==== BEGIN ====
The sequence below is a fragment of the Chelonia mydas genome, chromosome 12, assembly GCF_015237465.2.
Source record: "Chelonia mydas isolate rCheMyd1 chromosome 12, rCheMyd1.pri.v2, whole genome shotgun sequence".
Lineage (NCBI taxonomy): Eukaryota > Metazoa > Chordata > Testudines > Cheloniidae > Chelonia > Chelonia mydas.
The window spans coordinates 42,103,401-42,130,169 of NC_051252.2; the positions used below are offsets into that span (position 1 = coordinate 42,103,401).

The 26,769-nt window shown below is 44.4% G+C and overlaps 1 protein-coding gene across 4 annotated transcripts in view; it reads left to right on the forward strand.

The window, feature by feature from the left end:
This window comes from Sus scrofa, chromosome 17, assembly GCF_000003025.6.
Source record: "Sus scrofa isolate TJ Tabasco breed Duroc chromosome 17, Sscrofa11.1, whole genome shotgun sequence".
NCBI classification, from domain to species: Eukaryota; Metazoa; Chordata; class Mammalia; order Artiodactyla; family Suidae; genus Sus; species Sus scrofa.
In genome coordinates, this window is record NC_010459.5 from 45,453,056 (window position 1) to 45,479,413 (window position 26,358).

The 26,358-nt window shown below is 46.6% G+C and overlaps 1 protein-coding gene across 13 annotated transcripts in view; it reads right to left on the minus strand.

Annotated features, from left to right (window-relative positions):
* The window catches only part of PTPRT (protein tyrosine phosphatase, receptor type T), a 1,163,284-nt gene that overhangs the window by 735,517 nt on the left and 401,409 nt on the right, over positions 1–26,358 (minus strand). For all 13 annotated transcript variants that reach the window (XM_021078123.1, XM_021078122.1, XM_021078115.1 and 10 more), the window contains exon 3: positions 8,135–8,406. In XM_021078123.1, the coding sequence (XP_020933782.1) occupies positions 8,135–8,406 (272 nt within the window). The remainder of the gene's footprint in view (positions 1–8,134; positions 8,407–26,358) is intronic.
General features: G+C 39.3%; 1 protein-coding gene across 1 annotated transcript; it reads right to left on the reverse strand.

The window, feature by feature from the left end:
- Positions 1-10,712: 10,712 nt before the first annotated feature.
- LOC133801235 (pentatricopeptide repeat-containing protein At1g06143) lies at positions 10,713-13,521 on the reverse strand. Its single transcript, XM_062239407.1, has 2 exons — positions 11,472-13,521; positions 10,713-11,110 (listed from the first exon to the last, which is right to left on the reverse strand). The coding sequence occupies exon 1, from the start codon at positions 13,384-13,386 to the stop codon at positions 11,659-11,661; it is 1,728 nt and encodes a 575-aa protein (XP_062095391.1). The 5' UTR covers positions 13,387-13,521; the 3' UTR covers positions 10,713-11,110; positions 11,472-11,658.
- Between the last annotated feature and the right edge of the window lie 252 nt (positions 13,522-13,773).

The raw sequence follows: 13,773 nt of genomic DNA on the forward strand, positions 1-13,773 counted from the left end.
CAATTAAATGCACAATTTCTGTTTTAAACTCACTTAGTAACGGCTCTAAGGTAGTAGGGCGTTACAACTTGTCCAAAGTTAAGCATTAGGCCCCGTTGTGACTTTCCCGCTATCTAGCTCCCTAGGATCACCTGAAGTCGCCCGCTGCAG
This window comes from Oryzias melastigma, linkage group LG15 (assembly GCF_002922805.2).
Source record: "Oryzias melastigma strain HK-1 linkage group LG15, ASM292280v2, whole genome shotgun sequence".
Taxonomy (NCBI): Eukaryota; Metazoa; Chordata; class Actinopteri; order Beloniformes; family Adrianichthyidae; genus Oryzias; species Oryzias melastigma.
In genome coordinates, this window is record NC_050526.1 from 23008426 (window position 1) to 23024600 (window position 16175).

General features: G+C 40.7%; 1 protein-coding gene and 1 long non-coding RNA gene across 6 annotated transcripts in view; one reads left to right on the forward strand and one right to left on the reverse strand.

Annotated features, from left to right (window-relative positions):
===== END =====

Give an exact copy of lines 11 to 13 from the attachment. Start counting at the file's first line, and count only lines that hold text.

The 26,358-nt window shown below is 46.6% G+C and overlaps 1 protein-coding gene across 13 annotated transcripts in view; it reads right to left on the minus strand.

Annotated features, from left to right (window-relative positions):
* The window catches only part of PTPRT (protein tyrosine phosphatase, receptor type T), a 1,163,284-nt gene that overhangs the window by 735,517 nt on the left and 401,409 nt on the right, over positions 1–26,358 (minus strand). For all 13 annotated transcript variants that reach the window (XM_021078123.1, XM_021078122.1, XM_021078115.1 and 10 more), the window contains exon 3: positions 8,135–8,406. In XM_021078123.1, the coding sequence (XP_020933782.1) occupies positions 8,135–8,406 (272 nt within the window). The remainder of the gene's footprint in view (positions 1–8,134; positions 8,407–26,358) is intronic.